Toyota also changed the turbo setup in later releases from the twin parallel turbo switching to the single turbo CT15B. The single turbo bolted in the third generation 1JZ-GTE has smaller exhaust ports in the heads. These are more efficient because this allows the outbound gases from the exhaust to gain more speed as they head to the exit, which in turn spools the turbo faster even at a lower RPM range.

The power rating of the 1JZ-GTE still stands at 276 HP but has higher torque at 280 lb-ft. It also has a higher compression rating of 9.0 due to adopting the new VVT-i upgrade and improved cylinder block cooling. These revisions result in a better engine efficiency that reduces the fuel consumption to almost ten percent. The turbo replacement to the single from the twin also contributes to the fifty percent torque increase employed in this Engine, even for low RPM speeds.

Engine Potential

The aftermarket support for both engines is exemplary. The naturally-aspirated 1JZ-GE and the turbocharged 1JZ-GTE are nothing short of any aftermarket parts available. They are excellent tuning platforms and can raise their power outputs depending on the build you want them to be.

You can tune or upgrade your 1JZ-GE, but it is highly encouraged to opt for the turbocharged version if you want to take it to the next level, especially the power output. 1JZ-GE, when tuned, can give you 250 HP at maximum, which is lower than the stock power output of the 1JZ-GTE. However, 1JZ-GTE is much more powerful than the naturally-aspirated one, and that is due to the stock turbochargers that it has. As we mentioned earlier, it has modified pistons, hardened cams, and a higher output, which means a more solid body to cope with the demands of the cycle, which the 1JZ-GE still needs to buy to achieve. However, you can bolt in and install turbochargers in the 1JZ-GE; you still need to change the internals.

Problems Surrounding the Engines:

Both the 1JZ-GE and 1JZ-GTE engine shares the same sentiments in terms of engine issues and problems. They are pretty old now, so the main troubles can be associated with their old age and their inability to sustain higher power outputs like they used to. Loose internal components, oil leaks, and decreased functionality can also be linked to age.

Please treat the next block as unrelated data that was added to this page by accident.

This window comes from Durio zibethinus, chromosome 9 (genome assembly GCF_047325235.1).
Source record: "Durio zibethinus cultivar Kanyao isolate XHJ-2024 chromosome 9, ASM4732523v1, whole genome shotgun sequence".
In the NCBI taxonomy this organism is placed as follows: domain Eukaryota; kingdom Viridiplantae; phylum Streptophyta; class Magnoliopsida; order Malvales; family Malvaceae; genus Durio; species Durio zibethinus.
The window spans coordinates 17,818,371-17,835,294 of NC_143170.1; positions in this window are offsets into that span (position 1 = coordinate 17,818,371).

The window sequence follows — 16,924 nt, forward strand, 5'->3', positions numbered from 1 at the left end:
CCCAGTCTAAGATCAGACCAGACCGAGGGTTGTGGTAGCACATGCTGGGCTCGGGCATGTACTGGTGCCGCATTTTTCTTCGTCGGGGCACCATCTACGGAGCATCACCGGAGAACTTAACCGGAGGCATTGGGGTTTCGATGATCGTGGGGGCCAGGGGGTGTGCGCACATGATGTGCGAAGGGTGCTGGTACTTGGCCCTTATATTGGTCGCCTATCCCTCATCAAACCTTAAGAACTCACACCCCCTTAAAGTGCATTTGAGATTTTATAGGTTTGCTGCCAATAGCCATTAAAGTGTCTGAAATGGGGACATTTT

To add to that, they sometimes show issues like misfiring, difficulty to start, rough idling, and knocking sounds in the Engine, which are solvable and preventable if you periodically assess your Engine.

Summary

And that leads us to the question again, which one is better?

Preferring to the power output and torque production at the maximum, we have to hand it to the 1JZ-GTE. That is fair because of its higher power output and torque, which is good if you will bring your Engine for a track session. Not saying that 1JZ-GE is inferior but if you opt for a commuter engine, go for 1JZ-GE; if you want a sleeper and weekend track adventures, you can decide to grab the 1JZ-GTE with a much more aggressive profile.

Both the 1JZ-GE and 1JZ-GTE are excellent powerplants and highly reliable. You have nothing to worry about their abilities, design, and overall durability because they are made to last for a long time.

Aftermarket support is equally balanced as well the problems posed to the Engine. So the main difference for both of them is just the power output and internal compositions. Added features like the BEAMS architecture, enhanced VVT-i and turbocharging.

The 1JZ-GE carries almost the basic features of a JZ engine, while the 1JZ-GTE is more of 1JZ-GE in steroids – a higher output, more assertive, more robust, and more aggressive.